Following is a short timeline of the history, advancements and milestones as researched. An internet search led me to “The History of the Car Radio: From Morse Code to Mixtapes” by Anne Le Tran. The information in that pieced filled in the history of the car radio that I did not experience firsthand and helped me to compile the years 1952 to the late 1960s and into the early 1970s. 

1952: "Edwin Howard Armstrong invented FM radio in 1933," Le Tran wrote. Most people were still listening to AM radio. In 1979 FM audience levels surpassed AM audience listeners. Then in 1953, the “Searchers” start searching and the first luxury car radio featured both AM/FM and included the first fully automated “seek” feature.

1965: Although I have seen a few photos and references to a 45 RPM player installed in a few cars, the more popular way to play music (non-radio) in the car was the 8-track. The technology was developed by Learjet Corp. The 8-track tape housed in its plastic cartridge was a continuous loop that held a total of 8 tracks.

1960s and into the 1970s: "Phillips introduced the cassette in 1964, it was in the 1970s that car cassette players became a standard feature," according to Le Tran. This also brought us a cool way to introduce a captive audience to your favorite songs — the mixtape!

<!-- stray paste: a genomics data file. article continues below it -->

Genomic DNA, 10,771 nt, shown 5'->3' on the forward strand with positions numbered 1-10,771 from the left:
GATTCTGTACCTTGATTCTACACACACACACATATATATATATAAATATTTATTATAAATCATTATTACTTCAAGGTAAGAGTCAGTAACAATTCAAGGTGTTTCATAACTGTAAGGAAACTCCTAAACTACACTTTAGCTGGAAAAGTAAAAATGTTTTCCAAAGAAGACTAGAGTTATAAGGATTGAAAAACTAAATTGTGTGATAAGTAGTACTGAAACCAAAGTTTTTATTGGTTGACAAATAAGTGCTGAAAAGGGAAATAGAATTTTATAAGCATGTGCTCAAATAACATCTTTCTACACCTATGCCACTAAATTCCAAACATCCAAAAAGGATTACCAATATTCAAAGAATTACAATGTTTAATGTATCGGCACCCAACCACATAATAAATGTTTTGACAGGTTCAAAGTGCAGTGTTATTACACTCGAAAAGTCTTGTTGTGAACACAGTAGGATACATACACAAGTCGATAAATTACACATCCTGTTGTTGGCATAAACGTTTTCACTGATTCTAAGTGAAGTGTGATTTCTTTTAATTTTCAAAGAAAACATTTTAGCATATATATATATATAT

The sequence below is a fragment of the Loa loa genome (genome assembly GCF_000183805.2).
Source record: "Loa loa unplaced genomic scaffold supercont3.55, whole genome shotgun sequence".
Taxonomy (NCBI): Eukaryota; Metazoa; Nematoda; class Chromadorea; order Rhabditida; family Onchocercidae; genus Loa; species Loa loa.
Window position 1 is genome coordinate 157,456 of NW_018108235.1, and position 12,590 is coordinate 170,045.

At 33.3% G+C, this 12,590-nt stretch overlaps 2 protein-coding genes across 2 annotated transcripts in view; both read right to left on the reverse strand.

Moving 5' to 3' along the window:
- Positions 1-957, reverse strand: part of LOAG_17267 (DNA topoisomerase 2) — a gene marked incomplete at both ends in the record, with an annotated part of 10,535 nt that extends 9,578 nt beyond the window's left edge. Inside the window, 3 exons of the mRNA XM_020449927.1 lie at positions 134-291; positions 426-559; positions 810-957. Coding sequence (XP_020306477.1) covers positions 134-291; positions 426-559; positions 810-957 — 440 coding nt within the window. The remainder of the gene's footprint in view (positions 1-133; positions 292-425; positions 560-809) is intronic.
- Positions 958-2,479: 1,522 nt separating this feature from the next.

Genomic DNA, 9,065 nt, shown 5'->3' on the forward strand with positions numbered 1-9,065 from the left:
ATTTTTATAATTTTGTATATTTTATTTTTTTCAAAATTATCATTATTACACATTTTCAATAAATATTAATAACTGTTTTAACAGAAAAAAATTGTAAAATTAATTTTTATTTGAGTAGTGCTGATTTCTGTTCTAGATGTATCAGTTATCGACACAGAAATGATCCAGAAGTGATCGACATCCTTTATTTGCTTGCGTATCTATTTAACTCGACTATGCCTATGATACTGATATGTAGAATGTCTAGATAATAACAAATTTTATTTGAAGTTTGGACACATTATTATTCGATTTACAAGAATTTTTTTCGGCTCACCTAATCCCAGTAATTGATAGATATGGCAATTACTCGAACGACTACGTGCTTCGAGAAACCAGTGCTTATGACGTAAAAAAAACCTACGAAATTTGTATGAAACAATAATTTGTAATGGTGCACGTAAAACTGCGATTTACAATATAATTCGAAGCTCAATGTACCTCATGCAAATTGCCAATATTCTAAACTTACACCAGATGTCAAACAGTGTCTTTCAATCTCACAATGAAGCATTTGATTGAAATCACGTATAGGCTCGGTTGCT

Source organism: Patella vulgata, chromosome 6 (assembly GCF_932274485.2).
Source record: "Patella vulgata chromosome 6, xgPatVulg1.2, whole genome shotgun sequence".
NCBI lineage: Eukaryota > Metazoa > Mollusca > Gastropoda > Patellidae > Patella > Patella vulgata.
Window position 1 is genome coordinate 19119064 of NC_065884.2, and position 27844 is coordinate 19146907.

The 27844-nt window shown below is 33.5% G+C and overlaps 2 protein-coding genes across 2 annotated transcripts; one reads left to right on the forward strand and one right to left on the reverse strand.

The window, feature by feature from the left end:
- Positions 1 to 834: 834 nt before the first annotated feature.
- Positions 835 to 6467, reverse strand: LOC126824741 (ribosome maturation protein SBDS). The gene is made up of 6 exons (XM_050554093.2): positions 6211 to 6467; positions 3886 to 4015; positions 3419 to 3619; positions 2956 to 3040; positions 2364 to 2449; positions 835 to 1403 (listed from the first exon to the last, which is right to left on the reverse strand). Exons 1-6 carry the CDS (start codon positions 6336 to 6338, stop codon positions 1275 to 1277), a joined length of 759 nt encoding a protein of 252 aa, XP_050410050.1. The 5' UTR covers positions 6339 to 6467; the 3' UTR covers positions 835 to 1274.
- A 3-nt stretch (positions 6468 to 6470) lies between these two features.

1980s to 1990s: Over this time period the cassette player was slowly disappeared from almost all new car models. The creation of the compact disc again changed the way drivers listened to music, enabling them to enjoy their favorite songs at the simple push of a button.

2000s the present: According to Meaghan Garvey of complex.com, listeners welcomed the digital revolution with mp3s on the rise, and CD sales began to steadily decline. "It took a while for in-car audio capabilities to catch up to the digital revolution. Initially, there were very few options to connect the influx of MP3 players to car stereo systems until the mid-2000s," Garvey wrote. Then satellite radio arrived. With its 2000 launch of three satellites, "Sirius Satellite Radio effectively created the satellite radio industry single-handedly. XM Satellite Radio launched its first two satellites the year after, effectively altering the way we experience radio. Today, the service offers a wide variety of music, talk, news, and sports stations," she wrote. The two eventually merged to become Sirius XM. Finally, streaming services joined the mix of options. The services are satellite radio’s main competitors. In recent years internet streaming services such as Spotify, Pandora and Apple Music have been integrated into the car audio listener’s world.

I hope you enjoyed this briefcar radio and beyond history. After some of the research, I hope we are both a little more in tune with the ever-evolving history of car audio and the development of ways that we listen to music in our vehicles. I hope to see you at the next red light “Listening Up” to the music on your car music player in your favorite format!